Instagram, Twitter, Facebook, Snapchat, etc, have made this curse and blessing completely impossible to avoid now for most of us. But we know this.

So let me say, I love social media. I have an account on every app I mentioned above. I have this blog clearly. I enjoy posting pictures thoroughly, as you may have seen, and I genuinely like seeing what people are up to.

I love how on holidays especially, I can see how people are celebrating with their families or friends. It was cool to see all the halloween costumes this past year, since I wouldn’t have seen any otherwise as I was headed out of the country that day.

But oh woww, it breaks my heart that a significant amount of people don’t realize that social media lives are not real lives! 

I was in that trap of a mindset.

There was a time, a long one, where social media was both addicting and crippling to me. I had anxiety every time I logged on, but I just couldn’t not. It was like I knew it made me feel horrible, but I drank the poison without thinking twice. It honestly made me have feelings of hate towards people I hardly knew.

Because at that time, I had no pictures to post. My notifications were non-existent. My messaging box was empty. I hated the way I looked. My life wasn’t up to my par. I was ungrateful. I was angry at everyone else for posting their perfect pictures with their bright smiles. Simply put, I was envious. I wanted what I didn’t have.

I’ve heard it said that social media is like gazing into another’s highlight reel while simultaneously comparing it to your darkest day.

Did you know that people and companies pay certain people who have a large following on their account to model their ish? $600 dresses. Beanies. Swimwear. Whatever it is. ..That they probably took that picture in their backyard, and never even wore the item out of their house?

People, not just Victoria’s Secret models, are literally paid to make their life look glamorous and desirable to the public in the interest of sales. Kind of weird.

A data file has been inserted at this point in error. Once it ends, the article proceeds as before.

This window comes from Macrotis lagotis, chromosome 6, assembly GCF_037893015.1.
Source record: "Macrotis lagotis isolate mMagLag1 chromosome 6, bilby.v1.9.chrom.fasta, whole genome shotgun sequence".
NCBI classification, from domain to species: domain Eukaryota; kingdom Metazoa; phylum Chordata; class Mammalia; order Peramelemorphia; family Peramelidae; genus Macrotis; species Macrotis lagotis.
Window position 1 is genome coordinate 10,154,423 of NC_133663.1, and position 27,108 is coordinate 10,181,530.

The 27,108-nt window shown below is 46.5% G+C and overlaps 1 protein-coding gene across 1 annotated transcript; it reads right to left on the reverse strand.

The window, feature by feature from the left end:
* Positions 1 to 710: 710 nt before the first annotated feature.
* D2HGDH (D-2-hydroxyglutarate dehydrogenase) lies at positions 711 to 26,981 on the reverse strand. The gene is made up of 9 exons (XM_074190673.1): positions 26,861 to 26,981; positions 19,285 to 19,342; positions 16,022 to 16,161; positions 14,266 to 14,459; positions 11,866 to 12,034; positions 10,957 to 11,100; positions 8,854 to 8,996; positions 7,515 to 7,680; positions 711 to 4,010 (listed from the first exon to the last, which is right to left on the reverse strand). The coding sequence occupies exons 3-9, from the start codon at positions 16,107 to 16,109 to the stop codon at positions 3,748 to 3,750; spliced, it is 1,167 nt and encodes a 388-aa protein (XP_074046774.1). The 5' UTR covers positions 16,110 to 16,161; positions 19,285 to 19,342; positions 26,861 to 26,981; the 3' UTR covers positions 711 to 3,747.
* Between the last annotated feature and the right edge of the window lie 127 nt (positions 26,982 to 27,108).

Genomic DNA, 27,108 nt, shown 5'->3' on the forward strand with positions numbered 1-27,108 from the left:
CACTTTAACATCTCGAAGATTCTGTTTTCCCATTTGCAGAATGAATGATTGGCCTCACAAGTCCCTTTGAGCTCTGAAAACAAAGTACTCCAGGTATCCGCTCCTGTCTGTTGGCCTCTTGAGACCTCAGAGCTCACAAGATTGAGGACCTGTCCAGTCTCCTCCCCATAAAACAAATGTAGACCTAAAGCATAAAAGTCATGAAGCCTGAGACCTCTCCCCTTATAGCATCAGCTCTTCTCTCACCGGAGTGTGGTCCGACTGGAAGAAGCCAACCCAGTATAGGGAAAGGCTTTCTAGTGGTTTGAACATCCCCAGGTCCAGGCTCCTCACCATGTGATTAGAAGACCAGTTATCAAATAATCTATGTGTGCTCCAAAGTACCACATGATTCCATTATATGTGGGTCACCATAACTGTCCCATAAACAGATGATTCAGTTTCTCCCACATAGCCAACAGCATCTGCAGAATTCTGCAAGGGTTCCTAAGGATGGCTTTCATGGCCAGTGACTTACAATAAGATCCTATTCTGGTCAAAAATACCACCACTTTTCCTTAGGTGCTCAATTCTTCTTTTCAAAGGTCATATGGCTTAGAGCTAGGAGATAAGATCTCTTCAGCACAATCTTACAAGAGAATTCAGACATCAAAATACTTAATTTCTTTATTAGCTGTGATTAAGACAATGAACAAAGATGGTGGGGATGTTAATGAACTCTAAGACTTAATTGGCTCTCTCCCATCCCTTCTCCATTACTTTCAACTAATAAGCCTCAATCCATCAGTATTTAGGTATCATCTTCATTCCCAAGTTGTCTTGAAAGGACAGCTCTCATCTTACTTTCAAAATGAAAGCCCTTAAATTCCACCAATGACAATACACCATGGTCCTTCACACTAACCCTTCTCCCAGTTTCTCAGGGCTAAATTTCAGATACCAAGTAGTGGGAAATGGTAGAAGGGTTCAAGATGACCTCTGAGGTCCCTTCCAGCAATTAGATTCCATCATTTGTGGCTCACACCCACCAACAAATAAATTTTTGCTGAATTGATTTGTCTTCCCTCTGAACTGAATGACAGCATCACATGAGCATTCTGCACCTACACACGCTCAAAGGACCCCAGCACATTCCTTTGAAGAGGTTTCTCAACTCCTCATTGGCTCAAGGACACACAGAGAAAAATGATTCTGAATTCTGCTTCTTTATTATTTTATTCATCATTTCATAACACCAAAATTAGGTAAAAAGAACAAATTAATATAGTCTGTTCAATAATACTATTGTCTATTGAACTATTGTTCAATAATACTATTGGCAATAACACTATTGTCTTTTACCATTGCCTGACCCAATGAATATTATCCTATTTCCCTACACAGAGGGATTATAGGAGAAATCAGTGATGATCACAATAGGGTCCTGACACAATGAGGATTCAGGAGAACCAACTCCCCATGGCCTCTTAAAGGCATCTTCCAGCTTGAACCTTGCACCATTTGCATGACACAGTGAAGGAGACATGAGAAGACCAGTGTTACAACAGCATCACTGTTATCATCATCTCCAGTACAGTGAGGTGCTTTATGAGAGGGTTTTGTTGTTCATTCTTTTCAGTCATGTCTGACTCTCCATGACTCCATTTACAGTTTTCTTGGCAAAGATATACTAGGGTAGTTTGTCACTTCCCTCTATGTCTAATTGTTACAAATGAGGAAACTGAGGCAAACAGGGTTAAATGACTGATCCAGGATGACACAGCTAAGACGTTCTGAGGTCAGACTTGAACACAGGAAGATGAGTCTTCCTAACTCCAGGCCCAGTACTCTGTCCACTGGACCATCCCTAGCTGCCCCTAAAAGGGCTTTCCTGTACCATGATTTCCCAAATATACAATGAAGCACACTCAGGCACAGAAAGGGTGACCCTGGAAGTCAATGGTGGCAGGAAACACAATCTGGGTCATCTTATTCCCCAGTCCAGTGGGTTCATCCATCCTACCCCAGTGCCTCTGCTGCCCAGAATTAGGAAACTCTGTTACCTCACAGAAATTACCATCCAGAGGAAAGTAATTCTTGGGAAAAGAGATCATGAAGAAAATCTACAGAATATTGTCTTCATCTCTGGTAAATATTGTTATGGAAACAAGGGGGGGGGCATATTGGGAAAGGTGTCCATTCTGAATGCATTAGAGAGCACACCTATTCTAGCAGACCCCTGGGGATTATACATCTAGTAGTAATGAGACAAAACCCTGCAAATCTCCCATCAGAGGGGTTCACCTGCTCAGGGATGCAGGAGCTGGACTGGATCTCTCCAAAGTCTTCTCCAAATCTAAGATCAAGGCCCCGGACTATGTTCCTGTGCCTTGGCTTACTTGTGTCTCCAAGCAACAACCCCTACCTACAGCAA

It’s no shock that our self-esteem plummets in light of this and we start to question.. so what am I even doing with my life?

We are so addicted to this immediate gratification lifestyle. It’s like a temporary high, in a way. I think I even read somewhere that is releases endorphins when we post things about ourselves. Getting likes on our pictures. Having people comment how much they love us.

While none of those things are bad in and of themselves, it shouldn’t be our prime reservoir of where we’re getting our acceptance quota for the day.

I forced myself to put on a new lens. A conscious one. Telling myself, more than just once, that what I’m seeing on social media every day is not an accurate reflection of real life. That posts and pictures can’t have the power to dictate my moods and how I feel about myself. That I’m enough. That most all of these posts don’t give a full context.

In a sort of related rant, I am tired of trying to abide by the invisible handbook and rules of social media. If you want to post a picture, even though you posted one the day before, freaking post it!!! If you are following someone that posts things that annoy you, unfollow them! You actually aren’t being forced to keep up with anyone’s life! It’s not that hard. Arrghh. Post when and what you want. You may lose a follower or two. I promise though, you will carry on. Anyway, off that soapbox..

If you take anything away from this, know that most of what you see on social media is life glorified, not reality. 

Also, if social media makes you feel negative every time you’re on it, maybe log off for a while.

Because real life is way better – promise.

XO- Laura

Proverbs 14:30 – A tranquil heart gives life to the flesh, but envy makes the bones rot.


Song of Solomon 8:6 – Set me as a seal upon your heart, as a seal upon your arm, for love is strong as death, jealousy is fierce as the grave.